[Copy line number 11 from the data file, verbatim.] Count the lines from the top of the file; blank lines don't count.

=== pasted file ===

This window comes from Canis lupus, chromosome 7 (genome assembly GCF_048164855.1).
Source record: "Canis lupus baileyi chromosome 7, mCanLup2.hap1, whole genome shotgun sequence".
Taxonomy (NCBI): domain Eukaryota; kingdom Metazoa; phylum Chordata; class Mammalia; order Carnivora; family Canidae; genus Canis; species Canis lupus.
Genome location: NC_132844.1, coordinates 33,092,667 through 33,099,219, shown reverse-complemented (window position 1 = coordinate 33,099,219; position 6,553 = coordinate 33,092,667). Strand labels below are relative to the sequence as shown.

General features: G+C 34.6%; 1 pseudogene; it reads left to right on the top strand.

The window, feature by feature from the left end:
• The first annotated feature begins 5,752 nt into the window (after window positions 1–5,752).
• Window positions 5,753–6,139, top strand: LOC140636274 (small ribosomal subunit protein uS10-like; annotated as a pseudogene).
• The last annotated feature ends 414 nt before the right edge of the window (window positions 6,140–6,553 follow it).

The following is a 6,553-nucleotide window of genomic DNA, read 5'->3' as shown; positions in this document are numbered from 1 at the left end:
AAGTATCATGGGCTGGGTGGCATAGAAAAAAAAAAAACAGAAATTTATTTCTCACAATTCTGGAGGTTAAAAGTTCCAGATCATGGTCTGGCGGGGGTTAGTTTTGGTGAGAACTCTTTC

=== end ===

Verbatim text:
AAGTATCATGGGCTGGGTGGCATAGAAAAAAAAAAAACAGAAATTTATTTCTCACAATTCTGGAGGTTAAAAGTTCCAGATCATGGTCTGGCGGGGGTTAGTTTTGGTGAGAACTCTTTC